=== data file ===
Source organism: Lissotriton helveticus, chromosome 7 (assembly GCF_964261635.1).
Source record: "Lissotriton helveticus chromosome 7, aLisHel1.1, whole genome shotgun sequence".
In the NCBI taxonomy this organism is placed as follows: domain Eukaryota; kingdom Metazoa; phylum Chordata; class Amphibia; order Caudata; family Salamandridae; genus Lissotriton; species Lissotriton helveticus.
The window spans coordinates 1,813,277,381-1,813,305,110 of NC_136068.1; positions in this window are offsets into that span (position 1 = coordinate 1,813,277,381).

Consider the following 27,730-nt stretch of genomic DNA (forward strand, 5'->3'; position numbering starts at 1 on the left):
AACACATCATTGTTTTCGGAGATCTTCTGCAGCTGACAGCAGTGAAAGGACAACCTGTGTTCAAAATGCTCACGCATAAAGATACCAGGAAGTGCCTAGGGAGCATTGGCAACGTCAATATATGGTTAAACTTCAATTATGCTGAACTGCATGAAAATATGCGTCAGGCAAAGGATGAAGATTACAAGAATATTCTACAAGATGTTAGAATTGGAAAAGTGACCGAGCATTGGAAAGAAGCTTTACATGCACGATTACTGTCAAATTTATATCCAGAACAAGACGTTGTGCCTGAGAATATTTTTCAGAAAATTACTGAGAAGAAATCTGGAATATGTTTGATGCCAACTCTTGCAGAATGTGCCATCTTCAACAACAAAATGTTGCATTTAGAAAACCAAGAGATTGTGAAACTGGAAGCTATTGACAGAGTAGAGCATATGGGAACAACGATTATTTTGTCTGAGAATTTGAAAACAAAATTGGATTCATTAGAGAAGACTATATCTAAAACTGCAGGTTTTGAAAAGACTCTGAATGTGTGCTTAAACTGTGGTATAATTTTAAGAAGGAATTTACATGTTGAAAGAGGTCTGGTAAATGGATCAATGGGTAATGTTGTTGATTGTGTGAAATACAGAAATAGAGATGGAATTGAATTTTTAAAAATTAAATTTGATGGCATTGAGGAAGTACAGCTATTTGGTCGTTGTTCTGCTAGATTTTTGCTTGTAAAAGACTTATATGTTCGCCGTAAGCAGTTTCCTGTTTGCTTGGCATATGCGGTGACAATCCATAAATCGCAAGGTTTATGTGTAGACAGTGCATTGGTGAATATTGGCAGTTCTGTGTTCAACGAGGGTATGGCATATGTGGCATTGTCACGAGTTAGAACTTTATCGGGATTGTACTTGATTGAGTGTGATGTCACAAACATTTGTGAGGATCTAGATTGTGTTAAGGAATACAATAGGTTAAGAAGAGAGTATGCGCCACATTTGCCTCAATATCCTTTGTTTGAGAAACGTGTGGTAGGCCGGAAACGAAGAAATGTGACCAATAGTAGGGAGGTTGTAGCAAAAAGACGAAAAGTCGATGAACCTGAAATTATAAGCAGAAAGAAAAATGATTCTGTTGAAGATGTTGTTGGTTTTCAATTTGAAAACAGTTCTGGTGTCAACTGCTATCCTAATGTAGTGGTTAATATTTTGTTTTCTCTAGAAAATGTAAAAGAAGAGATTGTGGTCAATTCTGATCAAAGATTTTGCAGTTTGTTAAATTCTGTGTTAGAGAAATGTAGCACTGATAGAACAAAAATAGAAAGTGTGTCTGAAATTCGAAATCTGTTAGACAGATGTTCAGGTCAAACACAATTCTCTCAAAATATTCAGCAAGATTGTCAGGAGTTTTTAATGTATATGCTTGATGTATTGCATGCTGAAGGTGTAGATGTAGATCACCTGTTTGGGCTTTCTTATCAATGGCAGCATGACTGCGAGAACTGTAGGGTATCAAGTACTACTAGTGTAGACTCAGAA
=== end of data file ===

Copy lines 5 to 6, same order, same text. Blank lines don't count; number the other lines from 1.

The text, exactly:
Consider the following 27,730-nt stretch of genomic DNA (forward strand, 5'->3'; position numbering starts at 1 on the left):
AACACATCATTGTTTTCGGAGATCTTCTGCAGCTGACAGCAGTGAAAGGACAACCTGTGTTCAAAATGCTCACGCATAAAGATACCAGGAAGTGCCTAGGGAGCATTGGCAACGTCAATATATGGTTAAACTTCAATTATGCTGAACTGCATGAAAATATGCGTCAGGCAAAGGATGAAGATTACAAGAATATTCTACAAGATGTTAGAATTGGAAAAGTGACCGAGCATTGGAAAGAAGCTTTACATGCACGATTACTGTCAAATTTATATCCAGAACAAGACGTTGTGCCTGAGAATATTTTTCAGAAAATTACTGAGAAGAAATCTGGAATATGTTTGATGCCAACTCTTGCAGAATGTGCCATCTTCAACAACAAAATGTTGCATTTAGAAAACCAAGAGATTGTGAAACTGGAAGCTATTGACAGAGTAGAGCATATGGGAACAACGATTATTTTGTCTGAGAATTTGAAAACAAAATTGGATTCATTAGAGAAGACTATATCTAAAACTGCAGGTTTTGAAAAGACTCTGAATGTGTGCTTAAACTGTGGTATAATTTTAAGAAGGAATTTACATGTTGAAAGAGGTCTGGTAAATGGATCAATGGGTAATGTTGTTGATTGTGTGAAATACAGAAATAGAGATGGAATTGAATTTTTAAAAATTAAATTTGATGGCATTGAGGAAGTACAGCTATTTGGTCGTTGTTCTGCTAGATTTTTGCTTGTAAAAGACTTATATGTTCGCCGTAAGCAGTTTCCTGTTTGCTTGGCATATGCGGTGACAATCCATAAATCGCAAGGTTTATGTGTAGACAGTGCATTGGTGAATATTGGCAGTTCTGTGTTCAACGAGGGTATGGCATATGTGGCATTGTCACGAGTTAGAACTTTATCGGGATTGTACTTGATTGAGTGTGATGTCACAAACATTTGTGAGGATCTAGATTGTGTTAAGGAATACAATAGGTTAAGAAGAGAGTATGCGCCACATTTGCCTCAATATCCTTTGTTTGAGAAACGTGTGGTAGGCCGGAAACGAAGAAATGTGACCAATAGTAGGGAGGTTGTAGCAAAAAGACGAAAAGTCGATGAACCTGAAATTATAAGCAGAAAGAAAAATGATTCTGTTGAAGATGTTGTTGGTTTTCAATTTGAAAACAGTTCTGGTGTCAACTGCTATCCTAATGTAGTGGTTAATATTTTGTTTTCTCTAGAAAATGTAAAAGAAGAGATTGTGGTCAATTCTGATCAAAGATTTTGCAGTTTGTTAAATTCTGTGTTAGAGAAATGTAGCACTGATAGAACAAAAATAGAAAGTGTGTCTGAAATTCGAAATCTGTTAGACAGATGTTCAGGTCAAACACAATTCTCTCAAAATATTCAGCAAGATTGTCAGGAGTTTTTAATGTATATGCTTGATGTATTGCATGCTGAAGGTGTAGATGTAGATCACCTGTTTGGGCTTTCTTATCAATGGCAGCATGACTGCGAGAACTGTAGGGTATCAAGTACTACTAGTGTAGACTCAGAA